A convert is a person who humbly approaches the authorities of the religion which he wishes to join and submits himself for instruction. Paul denies such a description of his entry altogether... instead he goes off 'to Arabia'.There's more than one resonance in the official story with Old Testament precedents.
Just as Moses, on receiving the tablets of the law, stayed in the Arabian wilderness for forty days and forty nights (Exodus 34:28), so Paul retired to the desert to assimilate and meditate on the new revelation before returning to impart it to mankind.Once he has cogitated the situation thoroughly, Paul comes out with some astonishing claims, for example speaking of "my gospel".
Paul is claiming a much higher authority than that of the Jerusalem apostles, Peter, James and John; for their claim derived from acquaintance with the earthly Jesus, while Paul's claim derived from acquaintance with the heavenly Jesus...Then there's Galatians 1:16.
... what the Greek actually says is '... to reveal his Son in me', as the Revised Version says. Paul is saying, quite straightforwardly, that he is himself the incarnation of the Son of God. He is thus claiming to have even higher status in his new religion than was claimed for Moses in Judaism.But wait, there's more. Paul gets plugged in to the magic revelation machine again, being caught up to the third heaven and hearing secret stuff that simply cannot be repeated to mere mortals (2 Cor. 12:2-3).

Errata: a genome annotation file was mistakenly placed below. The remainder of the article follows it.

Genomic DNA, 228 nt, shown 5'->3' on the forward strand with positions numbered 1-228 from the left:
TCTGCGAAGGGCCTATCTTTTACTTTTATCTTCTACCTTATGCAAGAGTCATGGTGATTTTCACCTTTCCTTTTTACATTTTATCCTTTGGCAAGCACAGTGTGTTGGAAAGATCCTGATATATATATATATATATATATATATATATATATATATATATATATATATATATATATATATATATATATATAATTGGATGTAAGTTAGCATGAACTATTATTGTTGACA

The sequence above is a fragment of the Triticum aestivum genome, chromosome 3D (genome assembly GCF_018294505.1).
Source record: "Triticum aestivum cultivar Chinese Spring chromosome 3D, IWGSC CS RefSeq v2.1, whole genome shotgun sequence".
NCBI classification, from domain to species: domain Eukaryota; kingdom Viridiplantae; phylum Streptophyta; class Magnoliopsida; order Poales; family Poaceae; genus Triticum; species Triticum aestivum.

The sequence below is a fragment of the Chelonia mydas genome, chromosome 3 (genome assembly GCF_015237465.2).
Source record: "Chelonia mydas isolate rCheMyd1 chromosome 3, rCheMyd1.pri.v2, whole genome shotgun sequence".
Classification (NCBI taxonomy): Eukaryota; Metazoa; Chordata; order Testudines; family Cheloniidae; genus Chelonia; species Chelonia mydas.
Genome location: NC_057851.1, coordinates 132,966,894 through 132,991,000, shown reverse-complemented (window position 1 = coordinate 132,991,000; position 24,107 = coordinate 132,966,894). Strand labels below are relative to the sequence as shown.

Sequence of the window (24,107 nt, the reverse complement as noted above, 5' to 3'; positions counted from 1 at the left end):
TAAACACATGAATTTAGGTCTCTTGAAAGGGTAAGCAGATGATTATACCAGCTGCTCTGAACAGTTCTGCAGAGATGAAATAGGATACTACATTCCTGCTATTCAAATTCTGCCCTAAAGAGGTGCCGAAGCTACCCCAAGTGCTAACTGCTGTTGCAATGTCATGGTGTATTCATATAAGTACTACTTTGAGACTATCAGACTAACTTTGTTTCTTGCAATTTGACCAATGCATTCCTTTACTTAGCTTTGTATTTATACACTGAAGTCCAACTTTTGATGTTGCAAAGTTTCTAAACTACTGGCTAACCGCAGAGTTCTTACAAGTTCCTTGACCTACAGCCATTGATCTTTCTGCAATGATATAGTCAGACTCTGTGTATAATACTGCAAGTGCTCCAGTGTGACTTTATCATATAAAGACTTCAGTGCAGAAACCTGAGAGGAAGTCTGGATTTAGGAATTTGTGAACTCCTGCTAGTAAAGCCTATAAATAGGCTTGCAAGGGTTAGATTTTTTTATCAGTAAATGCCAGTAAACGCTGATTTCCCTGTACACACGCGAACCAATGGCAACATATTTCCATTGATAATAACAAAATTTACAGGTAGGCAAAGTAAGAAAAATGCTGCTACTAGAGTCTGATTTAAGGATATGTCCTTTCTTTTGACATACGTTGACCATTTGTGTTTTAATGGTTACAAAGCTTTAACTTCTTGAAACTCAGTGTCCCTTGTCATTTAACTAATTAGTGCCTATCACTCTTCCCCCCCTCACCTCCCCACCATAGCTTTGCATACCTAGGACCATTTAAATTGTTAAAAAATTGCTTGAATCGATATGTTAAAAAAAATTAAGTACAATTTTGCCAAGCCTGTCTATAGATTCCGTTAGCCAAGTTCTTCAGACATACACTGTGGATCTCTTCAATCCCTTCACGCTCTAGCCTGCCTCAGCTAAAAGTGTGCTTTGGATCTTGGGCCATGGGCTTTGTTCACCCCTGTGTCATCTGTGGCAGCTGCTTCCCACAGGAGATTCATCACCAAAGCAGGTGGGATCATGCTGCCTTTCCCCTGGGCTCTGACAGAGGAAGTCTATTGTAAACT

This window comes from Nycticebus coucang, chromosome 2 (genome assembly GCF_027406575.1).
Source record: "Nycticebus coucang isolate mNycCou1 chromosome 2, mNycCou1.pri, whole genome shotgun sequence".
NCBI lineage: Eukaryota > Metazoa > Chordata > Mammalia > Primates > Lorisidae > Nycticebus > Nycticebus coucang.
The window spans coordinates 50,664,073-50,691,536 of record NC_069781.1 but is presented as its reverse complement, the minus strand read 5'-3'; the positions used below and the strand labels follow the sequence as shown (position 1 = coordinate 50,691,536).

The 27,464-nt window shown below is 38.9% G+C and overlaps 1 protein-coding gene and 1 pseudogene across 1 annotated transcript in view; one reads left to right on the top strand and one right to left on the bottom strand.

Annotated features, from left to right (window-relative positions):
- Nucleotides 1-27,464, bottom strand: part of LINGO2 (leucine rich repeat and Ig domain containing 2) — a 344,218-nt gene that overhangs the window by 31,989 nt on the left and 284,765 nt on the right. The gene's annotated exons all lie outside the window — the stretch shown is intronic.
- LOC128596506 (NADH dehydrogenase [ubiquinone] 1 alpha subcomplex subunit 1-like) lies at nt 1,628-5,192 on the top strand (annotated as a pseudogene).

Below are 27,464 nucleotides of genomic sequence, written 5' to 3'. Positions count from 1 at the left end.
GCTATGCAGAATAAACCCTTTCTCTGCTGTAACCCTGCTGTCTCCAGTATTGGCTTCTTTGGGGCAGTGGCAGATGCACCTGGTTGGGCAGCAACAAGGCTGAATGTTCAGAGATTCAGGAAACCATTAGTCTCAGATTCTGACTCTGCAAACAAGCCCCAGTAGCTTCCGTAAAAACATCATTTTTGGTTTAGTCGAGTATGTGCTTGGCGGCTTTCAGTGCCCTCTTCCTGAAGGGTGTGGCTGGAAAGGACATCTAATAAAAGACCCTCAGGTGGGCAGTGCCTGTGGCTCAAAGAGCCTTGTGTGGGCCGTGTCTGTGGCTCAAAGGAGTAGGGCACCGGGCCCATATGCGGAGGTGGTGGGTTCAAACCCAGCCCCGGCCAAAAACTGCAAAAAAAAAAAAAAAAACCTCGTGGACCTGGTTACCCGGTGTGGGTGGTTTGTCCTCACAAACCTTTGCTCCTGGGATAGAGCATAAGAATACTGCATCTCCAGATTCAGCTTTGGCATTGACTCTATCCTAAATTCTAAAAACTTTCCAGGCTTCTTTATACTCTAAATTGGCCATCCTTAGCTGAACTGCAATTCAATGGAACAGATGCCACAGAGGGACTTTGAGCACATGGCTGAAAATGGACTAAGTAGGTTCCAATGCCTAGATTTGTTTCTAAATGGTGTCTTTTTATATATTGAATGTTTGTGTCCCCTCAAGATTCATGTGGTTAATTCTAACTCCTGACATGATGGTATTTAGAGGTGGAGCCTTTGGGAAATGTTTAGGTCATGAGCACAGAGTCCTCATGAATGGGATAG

But wait, there's even more. Galatians 6:17 is all about the holy stigmata. Protestants tend to react by seeing this reference as mere metaphor, but perhaps not.
The stigmata of Paul, whether self-inflicted or psychosomatically produced, made him, in his own eyes and those of his followers, the supreme embodiment of the power of the mystery of god, the Lord Jesus Christ.It all makes Joseph Smith's claims seem utterly credible. Can't you just see N. T. Wright choking on his communion wine? Paul isn't just adding a few more spices to the stew, according to Maccoby, he's cooking up a whole new dish.
(This is the latest part of a review of Hyam Maccoby's 1986 book Mythmaker: Paul and the Invention of Christianity.)